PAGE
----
80.7 percent of the output of primary producers is consumed by forward stages of process (25.9 percent by semifinished, plus 20.8 percent by finished, plus 34.0 percent by final demand). This is forward flow.

The total flow statistics for the entire stage of process structure are: backflow, 5.01 percent; internal flow, 7.86 percent; forward flow, 87.13 percent; and shipments to the next forward stage of process, 57.30 percent.

This system exhibits extremely strong directionality with very small backflow. In addition, the relatively small percentages of internal shipments indicate that the four-stage taxonomy is effectively isolating processing stages. However, there remains a problem with skips, because only 57.30 percent of shipments are going to the next forward processing stage. This serves to underline the importance of specific input indexes as components of the stage of process system.

In addition to considering the flow characteristics of a complete model involving all industries in the economy, the PPI design has to consider the flow characteristics of a more limited model which corresponds to the industries now priced. Although the PPI is moving to increase its coverage of the service sector, the bulk of PPI pricing remains in agriculture, mining, and manufacturing. The set of stage of process indexes that the Bureau is able to produce at this time thus is limited to "processors," or those industries that are primarily engaged in the physical transformation of goods. The net shipments of processors accounted for 42 percent of the total net value of output of all producing industries in the economy, according to the 1977 input/output tables.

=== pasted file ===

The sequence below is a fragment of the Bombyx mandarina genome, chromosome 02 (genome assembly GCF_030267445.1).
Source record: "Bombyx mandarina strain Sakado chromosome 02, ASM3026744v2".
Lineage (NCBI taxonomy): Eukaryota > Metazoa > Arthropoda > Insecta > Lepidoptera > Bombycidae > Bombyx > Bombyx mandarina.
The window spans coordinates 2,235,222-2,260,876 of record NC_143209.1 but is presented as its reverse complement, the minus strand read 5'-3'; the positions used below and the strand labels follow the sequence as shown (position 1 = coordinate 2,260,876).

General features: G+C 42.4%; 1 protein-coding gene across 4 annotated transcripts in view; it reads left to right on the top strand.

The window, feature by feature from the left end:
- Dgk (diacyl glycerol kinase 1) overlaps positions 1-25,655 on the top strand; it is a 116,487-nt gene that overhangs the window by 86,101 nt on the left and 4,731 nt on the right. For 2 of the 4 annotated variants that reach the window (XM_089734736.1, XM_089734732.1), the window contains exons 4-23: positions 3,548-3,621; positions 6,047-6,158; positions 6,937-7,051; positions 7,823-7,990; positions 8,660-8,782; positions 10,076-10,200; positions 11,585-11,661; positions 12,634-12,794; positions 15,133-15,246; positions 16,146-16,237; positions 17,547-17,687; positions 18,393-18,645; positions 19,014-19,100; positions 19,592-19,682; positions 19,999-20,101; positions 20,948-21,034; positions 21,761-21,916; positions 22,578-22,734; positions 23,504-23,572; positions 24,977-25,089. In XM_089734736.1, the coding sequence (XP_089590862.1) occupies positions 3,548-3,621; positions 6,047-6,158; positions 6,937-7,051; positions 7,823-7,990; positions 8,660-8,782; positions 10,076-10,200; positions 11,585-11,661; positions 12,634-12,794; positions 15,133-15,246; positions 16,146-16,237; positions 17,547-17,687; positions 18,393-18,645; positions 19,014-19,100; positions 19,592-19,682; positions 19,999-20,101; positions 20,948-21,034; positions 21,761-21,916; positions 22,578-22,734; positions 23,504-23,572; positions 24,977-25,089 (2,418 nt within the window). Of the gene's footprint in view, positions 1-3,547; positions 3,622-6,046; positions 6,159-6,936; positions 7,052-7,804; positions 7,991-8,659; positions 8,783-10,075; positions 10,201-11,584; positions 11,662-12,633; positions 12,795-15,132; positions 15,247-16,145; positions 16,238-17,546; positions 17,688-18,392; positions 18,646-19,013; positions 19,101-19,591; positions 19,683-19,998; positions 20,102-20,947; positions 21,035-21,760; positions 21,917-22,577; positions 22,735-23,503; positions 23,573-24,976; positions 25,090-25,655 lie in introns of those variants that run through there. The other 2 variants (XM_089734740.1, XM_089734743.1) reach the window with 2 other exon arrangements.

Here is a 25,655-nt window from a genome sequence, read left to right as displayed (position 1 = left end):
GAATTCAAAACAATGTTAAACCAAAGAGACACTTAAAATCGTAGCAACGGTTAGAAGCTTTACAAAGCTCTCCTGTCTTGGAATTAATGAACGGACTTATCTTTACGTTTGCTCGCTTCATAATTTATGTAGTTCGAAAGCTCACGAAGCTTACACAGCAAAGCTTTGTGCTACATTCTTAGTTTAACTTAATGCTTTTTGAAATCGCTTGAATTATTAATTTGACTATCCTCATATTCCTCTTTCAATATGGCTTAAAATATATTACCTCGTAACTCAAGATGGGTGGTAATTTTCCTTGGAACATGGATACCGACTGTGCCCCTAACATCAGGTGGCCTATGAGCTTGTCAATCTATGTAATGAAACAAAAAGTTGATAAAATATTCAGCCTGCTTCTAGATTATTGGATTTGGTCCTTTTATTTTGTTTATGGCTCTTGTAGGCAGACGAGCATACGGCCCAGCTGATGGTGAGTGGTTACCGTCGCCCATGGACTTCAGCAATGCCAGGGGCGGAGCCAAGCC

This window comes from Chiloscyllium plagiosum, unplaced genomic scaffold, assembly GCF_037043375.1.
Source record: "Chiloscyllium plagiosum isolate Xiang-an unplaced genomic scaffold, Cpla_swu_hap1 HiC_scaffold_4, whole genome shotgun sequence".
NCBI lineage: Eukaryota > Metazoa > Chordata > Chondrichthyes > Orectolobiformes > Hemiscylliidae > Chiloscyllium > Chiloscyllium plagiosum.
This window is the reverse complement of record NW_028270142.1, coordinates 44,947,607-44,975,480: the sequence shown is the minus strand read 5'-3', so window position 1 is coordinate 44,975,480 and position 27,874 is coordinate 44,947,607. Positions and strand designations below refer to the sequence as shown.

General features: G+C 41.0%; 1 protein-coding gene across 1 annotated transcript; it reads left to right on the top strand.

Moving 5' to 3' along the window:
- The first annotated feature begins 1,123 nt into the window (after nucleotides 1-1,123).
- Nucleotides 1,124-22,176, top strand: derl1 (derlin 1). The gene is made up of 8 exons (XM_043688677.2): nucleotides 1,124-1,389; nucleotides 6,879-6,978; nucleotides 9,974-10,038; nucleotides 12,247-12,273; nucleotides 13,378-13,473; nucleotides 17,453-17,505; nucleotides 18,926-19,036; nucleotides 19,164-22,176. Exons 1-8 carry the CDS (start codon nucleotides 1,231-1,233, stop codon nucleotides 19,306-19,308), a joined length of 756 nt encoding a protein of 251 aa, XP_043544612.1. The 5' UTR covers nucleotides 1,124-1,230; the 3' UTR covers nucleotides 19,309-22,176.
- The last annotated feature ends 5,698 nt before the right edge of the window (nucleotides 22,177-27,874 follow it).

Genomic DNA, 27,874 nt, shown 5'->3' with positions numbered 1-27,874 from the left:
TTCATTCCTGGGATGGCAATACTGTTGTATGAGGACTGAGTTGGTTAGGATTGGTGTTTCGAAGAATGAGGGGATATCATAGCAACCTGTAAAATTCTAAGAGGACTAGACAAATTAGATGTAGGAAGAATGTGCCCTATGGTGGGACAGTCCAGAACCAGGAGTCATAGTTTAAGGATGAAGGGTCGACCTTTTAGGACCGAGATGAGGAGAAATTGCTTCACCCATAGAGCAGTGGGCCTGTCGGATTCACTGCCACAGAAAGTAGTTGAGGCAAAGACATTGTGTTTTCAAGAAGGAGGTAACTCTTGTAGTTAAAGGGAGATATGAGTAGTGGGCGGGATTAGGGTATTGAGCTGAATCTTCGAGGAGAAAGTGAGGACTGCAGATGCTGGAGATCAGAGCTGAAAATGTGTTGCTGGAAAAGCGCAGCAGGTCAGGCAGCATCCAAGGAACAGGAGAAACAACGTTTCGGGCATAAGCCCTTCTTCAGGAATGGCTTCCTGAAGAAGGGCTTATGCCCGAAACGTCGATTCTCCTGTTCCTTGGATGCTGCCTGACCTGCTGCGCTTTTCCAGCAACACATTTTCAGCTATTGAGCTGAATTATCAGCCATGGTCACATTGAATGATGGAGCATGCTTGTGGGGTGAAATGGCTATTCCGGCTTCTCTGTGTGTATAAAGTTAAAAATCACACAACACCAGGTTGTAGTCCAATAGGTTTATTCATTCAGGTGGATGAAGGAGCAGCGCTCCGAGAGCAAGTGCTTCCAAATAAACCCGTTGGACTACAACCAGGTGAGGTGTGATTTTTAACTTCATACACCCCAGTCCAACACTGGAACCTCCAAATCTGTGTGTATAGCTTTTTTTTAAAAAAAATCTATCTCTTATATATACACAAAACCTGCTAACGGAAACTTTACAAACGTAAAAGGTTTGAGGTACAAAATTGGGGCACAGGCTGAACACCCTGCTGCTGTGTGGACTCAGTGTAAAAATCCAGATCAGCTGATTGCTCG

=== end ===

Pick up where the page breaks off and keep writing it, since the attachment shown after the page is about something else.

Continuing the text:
A flow analysis was calculated for the processor componenet alone to evaluate the allocation design for the specific set of industries that would be covered by currently available Producer Price Indexes. The flows in this analysis represent shipments by processors to all industries (processors and nonprocessors) and to final demand. The results appear in table 3. The summary flow statistics: backflow, 5.76 percent; internal flow, 10.59 percent; forward flow, 83.66 percent.

The flow pattern for processors alone is nearly as good as for all industries. The PPI system thus can be rather straight-forwardly constructed in two steps. The first step is produce input and output indexes for processors alone and for processors' input to final demand, using currently available Producer Price Indexes. The second step is to construct a set of indexes for nonprocessors and for the total economy as PPI index coverage is expanded. The new stage of process indexes just introduced reflect completion of the first step of the long-term construction of this system.

Output indexes for processors

The result of the allocation process described above was to place each of the 537 input/output industries in its appropriate stage of process. To create PPI output price indexes, it is necessary to match the PPI four-digit industry net output indexes (4) to those input/output industries that are processors, and then to weight them appropriately.

The Department of Commerce publishers a general concordance between the input/output industry classification and the Standard Industrial Classification. This leads to unique assignment of most four-digit PPI industries which are based on the SIC system. For those remaining cases in which there was not a one-to-one match between input/output and PPI industries, the PPI industries were assigned to the input/output industry that appeared to reflect the bulk of the PPI industry's shipments value. Through this process, each PPI four-digit industry was assigned to one, and only one, stage of process. The final allocation of PPI industries by stage of process appears in exhibit 1.